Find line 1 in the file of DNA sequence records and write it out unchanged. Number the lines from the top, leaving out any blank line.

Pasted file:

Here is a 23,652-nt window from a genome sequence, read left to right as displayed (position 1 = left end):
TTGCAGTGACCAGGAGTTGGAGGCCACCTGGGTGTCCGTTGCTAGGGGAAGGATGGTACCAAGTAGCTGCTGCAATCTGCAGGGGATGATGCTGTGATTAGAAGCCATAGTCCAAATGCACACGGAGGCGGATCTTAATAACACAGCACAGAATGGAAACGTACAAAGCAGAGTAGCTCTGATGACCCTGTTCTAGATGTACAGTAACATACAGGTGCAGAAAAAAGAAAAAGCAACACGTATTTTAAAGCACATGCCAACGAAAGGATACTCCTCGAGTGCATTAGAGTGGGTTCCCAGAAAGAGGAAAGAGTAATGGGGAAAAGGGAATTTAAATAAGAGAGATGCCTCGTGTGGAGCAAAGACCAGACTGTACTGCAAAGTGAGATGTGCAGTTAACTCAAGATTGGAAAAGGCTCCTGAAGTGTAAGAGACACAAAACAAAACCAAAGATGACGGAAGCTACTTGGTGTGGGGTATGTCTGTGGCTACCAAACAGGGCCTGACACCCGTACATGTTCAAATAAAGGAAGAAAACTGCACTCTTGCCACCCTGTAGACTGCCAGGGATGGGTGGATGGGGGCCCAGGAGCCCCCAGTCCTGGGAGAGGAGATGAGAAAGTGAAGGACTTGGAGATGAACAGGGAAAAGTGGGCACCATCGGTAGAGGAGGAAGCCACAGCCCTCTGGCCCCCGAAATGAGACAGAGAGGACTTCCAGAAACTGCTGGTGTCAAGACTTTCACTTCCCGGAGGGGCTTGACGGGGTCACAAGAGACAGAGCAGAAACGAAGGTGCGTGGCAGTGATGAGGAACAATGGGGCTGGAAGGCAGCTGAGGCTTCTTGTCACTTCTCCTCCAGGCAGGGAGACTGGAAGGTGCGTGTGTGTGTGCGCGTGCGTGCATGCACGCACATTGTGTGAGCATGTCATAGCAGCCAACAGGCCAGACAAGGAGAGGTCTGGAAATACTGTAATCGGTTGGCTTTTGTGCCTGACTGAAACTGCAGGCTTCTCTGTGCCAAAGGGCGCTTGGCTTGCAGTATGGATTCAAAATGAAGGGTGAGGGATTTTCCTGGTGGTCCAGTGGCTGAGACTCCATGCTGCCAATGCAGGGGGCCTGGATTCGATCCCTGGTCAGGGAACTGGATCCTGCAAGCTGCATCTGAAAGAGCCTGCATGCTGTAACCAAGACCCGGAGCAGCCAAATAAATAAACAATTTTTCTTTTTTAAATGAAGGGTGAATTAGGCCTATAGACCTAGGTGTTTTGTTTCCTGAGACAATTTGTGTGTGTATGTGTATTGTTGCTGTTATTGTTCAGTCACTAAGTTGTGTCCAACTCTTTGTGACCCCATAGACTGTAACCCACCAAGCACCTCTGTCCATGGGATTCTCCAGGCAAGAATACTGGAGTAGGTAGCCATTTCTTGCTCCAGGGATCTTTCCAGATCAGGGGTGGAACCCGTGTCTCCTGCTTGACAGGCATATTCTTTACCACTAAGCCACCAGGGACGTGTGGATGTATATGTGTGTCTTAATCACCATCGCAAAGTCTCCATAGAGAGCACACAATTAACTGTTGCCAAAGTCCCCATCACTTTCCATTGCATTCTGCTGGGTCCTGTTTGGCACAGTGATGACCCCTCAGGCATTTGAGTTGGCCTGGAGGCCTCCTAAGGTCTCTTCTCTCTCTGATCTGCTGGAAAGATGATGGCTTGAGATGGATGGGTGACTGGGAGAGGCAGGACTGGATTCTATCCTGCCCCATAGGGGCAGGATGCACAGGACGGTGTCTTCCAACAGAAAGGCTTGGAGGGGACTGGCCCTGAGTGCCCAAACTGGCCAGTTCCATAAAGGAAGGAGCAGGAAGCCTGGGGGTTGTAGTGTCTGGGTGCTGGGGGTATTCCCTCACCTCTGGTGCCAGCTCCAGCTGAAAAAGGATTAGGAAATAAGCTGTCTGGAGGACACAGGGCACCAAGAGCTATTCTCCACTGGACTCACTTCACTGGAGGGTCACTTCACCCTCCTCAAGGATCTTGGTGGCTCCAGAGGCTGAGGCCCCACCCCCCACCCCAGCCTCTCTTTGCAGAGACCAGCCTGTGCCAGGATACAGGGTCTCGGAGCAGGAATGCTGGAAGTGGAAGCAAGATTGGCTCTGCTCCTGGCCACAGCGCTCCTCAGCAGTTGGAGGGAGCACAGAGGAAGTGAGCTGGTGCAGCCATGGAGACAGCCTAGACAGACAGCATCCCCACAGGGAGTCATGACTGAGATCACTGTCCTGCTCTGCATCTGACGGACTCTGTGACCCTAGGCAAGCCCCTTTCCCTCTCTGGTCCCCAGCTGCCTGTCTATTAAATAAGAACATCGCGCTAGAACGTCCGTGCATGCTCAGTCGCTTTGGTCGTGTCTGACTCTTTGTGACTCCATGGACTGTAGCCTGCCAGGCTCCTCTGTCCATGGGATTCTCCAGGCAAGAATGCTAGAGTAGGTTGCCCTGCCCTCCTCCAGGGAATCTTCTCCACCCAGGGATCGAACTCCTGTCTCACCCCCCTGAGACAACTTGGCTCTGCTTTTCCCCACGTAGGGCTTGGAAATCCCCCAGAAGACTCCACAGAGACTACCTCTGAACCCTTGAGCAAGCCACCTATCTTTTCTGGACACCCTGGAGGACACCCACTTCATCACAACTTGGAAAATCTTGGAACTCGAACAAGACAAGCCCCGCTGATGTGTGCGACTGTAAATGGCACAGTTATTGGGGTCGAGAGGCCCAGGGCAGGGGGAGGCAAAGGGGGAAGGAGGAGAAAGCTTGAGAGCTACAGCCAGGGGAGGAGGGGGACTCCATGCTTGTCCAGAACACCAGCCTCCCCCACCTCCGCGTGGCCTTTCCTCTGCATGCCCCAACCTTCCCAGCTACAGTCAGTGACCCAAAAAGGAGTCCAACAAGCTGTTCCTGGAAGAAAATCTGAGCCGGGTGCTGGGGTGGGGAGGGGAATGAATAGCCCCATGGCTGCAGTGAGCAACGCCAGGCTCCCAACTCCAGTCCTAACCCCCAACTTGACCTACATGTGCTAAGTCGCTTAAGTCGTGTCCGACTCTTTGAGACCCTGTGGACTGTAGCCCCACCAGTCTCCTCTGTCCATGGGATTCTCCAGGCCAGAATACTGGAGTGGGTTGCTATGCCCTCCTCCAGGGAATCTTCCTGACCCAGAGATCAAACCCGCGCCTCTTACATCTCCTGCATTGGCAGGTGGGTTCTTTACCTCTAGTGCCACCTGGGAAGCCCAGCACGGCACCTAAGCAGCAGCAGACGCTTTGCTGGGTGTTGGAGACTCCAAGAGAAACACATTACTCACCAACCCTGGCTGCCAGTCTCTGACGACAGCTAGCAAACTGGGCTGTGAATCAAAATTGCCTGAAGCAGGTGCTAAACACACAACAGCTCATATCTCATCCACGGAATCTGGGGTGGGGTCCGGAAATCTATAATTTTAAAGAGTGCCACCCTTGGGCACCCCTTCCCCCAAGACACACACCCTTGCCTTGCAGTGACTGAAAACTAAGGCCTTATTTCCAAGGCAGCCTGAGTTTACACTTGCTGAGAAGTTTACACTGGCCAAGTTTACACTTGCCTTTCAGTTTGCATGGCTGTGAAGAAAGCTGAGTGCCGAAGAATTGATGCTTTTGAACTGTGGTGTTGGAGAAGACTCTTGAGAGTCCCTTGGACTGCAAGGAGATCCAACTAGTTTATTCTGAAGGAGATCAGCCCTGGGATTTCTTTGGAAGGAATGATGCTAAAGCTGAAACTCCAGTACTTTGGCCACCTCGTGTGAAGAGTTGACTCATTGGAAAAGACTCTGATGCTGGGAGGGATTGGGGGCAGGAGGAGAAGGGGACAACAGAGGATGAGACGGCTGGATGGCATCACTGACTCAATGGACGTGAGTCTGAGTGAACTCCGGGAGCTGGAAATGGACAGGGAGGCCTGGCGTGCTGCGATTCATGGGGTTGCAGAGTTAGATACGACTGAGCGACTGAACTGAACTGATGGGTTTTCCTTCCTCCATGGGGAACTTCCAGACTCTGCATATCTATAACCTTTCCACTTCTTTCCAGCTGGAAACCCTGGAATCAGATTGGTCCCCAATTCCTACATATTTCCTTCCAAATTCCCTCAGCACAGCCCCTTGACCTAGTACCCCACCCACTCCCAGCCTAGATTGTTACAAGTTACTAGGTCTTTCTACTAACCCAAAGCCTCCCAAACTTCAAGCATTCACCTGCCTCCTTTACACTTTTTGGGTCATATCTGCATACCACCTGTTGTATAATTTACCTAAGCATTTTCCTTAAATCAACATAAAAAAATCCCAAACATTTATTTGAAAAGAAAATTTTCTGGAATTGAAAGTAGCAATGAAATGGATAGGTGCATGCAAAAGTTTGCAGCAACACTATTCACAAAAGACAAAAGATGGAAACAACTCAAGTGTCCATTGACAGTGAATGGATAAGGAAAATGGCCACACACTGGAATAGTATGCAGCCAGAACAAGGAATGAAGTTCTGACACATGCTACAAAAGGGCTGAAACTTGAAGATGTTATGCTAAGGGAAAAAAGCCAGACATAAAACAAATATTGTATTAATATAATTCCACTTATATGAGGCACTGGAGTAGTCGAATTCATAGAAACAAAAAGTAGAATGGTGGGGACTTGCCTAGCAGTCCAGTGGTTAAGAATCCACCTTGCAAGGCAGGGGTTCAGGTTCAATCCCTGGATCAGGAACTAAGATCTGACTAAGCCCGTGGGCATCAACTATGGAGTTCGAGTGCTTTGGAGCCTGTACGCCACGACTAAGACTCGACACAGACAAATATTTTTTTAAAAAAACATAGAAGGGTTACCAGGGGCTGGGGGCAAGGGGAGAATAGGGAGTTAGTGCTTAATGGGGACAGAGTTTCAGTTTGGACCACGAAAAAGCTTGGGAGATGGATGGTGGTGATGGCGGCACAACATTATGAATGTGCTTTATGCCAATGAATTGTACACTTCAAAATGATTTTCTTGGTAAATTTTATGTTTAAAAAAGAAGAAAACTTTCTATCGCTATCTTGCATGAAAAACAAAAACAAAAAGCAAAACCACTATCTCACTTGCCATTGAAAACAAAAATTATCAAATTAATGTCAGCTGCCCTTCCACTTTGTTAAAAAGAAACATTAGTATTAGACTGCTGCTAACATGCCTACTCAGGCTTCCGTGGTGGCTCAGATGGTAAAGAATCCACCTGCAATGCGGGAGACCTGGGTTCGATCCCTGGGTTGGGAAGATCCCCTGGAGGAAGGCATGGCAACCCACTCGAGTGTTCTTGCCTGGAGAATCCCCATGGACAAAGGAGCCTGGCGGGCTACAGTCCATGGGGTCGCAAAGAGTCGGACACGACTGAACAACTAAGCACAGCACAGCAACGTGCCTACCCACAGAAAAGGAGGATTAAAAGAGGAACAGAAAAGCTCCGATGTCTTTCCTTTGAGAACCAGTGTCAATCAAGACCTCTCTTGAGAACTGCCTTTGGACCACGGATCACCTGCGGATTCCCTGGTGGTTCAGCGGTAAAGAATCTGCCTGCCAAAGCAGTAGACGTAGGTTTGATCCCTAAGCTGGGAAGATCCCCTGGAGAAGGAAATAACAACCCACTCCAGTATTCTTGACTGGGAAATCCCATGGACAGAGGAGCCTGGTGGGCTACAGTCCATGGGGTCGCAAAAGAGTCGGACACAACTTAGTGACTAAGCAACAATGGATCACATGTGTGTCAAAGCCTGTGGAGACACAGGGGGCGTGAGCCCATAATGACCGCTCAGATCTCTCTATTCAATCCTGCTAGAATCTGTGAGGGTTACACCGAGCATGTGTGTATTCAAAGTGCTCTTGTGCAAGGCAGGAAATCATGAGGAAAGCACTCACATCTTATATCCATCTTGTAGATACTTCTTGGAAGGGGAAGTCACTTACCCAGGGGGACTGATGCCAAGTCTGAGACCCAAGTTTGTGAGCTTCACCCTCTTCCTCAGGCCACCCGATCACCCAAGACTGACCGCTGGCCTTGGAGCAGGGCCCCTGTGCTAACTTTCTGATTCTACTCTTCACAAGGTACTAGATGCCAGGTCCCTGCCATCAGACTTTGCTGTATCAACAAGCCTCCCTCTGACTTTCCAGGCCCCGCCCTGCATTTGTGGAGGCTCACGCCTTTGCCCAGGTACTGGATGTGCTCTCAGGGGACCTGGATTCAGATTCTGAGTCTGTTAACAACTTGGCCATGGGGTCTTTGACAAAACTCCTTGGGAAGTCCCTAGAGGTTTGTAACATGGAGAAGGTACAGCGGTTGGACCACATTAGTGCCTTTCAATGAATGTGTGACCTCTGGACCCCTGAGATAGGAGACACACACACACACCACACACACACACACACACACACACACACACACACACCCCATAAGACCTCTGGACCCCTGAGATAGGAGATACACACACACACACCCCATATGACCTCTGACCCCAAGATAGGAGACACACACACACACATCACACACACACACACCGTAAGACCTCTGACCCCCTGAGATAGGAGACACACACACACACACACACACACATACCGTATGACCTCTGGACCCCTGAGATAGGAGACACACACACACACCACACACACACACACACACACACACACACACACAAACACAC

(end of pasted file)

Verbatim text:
Here is a 23,652-nt window from a genome sequence, read left to right as displayed (position 1 = left end):